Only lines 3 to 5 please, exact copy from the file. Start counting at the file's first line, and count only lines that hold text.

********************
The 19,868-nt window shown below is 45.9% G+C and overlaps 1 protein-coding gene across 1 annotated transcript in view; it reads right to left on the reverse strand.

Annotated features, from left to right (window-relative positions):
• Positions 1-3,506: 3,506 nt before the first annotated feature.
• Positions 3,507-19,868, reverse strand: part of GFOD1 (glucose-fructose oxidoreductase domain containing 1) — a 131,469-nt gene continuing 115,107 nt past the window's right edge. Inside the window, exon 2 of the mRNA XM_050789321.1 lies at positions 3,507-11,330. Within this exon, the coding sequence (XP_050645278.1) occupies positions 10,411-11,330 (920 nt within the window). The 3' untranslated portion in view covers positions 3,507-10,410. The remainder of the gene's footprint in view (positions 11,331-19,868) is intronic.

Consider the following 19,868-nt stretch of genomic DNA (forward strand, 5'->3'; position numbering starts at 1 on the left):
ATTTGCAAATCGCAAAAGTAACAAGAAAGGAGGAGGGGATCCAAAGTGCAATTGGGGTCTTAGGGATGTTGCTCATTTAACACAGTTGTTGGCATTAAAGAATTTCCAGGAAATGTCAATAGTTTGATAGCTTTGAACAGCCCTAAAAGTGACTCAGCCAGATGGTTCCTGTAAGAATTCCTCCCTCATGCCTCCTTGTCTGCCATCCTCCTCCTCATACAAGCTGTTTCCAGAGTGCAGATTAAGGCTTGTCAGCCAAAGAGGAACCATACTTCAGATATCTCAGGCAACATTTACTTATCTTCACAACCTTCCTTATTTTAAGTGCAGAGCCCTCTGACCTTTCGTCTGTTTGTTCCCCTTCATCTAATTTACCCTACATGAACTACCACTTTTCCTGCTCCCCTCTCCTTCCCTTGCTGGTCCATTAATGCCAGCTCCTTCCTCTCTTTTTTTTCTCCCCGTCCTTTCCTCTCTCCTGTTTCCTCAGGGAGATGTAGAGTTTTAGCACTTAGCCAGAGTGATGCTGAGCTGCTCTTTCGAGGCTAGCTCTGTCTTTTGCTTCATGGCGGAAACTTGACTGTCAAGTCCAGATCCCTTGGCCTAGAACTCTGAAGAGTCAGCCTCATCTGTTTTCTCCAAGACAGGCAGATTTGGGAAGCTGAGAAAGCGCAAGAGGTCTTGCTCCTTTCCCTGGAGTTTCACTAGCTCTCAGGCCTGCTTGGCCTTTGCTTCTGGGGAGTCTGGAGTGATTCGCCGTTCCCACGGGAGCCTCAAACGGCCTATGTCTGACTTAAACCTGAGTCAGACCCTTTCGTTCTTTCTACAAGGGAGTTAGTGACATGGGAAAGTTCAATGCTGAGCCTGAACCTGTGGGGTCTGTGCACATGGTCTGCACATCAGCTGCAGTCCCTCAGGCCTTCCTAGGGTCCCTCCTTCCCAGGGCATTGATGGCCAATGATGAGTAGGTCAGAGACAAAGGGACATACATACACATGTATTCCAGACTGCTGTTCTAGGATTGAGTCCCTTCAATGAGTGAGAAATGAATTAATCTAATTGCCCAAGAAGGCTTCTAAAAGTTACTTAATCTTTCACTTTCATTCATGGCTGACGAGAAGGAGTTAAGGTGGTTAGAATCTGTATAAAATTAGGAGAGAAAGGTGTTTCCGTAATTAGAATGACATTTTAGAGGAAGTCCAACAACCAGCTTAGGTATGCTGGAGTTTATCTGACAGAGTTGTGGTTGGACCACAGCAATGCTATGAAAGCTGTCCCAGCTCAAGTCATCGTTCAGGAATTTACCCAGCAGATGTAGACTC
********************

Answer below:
• Positions 1-3,506: 3,506 nt before the first annotated feature.
• Positions 3,507-19,868, reverse strand: part of GFOD1 (glucose-fructose oxidoreductase domain containing 1) — a 131,469-nt gene continuing 115,107 nt past the window's right edge. Inside the window, exon 2 of the mRNA XM_050789321.1 lies at positions 3,507-11,330. Within this exon, the coding sequence (XP_050645278.1) occupies positions 10,411-11,330 (920 nt within the window). The 3' untranslated portion in view covers positions 3,507-10,410. The remainder of the gene's footprint in view (positions 11,331-19,868) is intronic.

Consider the following 19,868-nt stretch of genomic DNA (forward strand, 5'->3'; position numbering starts at 1 on the left):